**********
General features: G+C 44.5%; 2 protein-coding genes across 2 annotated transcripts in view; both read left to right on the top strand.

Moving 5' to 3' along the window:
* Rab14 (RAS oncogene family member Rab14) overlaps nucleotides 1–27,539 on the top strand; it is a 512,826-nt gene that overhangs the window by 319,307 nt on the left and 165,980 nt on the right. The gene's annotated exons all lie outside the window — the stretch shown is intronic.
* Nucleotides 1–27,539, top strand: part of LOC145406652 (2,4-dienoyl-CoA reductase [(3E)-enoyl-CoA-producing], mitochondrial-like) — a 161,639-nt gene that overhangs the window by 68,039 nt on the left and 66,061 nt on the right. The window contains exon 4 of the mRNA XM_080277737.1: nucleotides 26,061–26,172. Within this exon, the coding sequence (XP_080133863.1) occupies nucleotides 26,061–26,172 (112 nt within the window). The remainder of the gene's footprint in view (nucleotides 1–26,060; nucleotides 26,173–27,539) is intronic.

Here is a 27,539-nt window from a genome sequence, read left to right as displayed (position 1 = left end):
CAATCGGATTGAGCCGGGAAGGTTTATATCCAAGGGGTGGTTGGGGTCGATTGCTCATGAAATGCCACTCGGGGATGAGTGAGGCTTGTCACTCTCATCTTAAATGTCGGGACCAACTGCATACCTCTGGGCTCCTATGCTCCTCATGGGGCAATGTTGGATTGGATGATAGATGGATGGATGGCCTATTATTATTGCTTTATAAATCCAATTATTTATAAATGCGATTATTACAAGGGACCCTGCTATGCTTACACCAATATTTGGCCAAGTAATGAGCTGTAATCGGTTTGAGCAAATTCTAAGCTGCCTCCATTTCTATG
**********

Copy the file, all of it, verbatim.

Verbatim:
General features: G+C 44.5%; 2 protein-coding genes across 2 annotated transcripts in view; both read left to right on the top strand.

Moving 5' to 3' along the window:
* Rab14 (RAS oncogene family member Rab14) overlaps nucleotides 1–27,539 on the top strand; it is a 512,826-nt gene that overhangs the window by 319,307 nt on the left and 165,980 nt on the right. The gene's annotated exons all lie outside the window — the stretch shown is intronic.
* Nucleotides 1–27,539, top strand: part of LOC145406652 (2,4-dienoyl-CoA reductase [(3E)-enoyl-CoA-producing], mitochondrial-like) — a 161,639-nt gene that overhangs the window by 68,039 nt on the left and 66,061 nt on the right. The window contains exon 4 of the mRNA XM_080277737.1: nucleotides 26,061–26,172. Within this exon, the coding sequence (XP_080133863.1) occupies nucleotides 26,061–26,172 (112 nt within the window). The remainder of the gene's footprint in view (nucleotides 1–26,060; nucleotides 26,173–27,539) is intronic.

Here is a 27,539-nt window from a genome sequence, read left to right as displayed (position 1 = left end):
CAATCGGATTGAGCCGGGAAGGTTTATATCCAAGGGGTGGTTGGGGTCGATTGCTCATGAAATGCCACTCGGGGATGAGTGAGGCTTGTCACTCTCATCTTAAATGTCGGGACCAACTGCATACCTCTGGGCTCCTATGCTCCTCATGGGGCAATGTTGGATTGGATGATAGATGGATGGATGGCCTATTATTATTGCTTTATAAATCCAATTATTTATAAATGCGATTATTACAAGGGACCCTGCTATGCTTACACCAATATTTGGCCAAGTAATGAGCTGTAATCGGTTTGAGCAAATTCTAAGCTGCCTCCATTTCTATG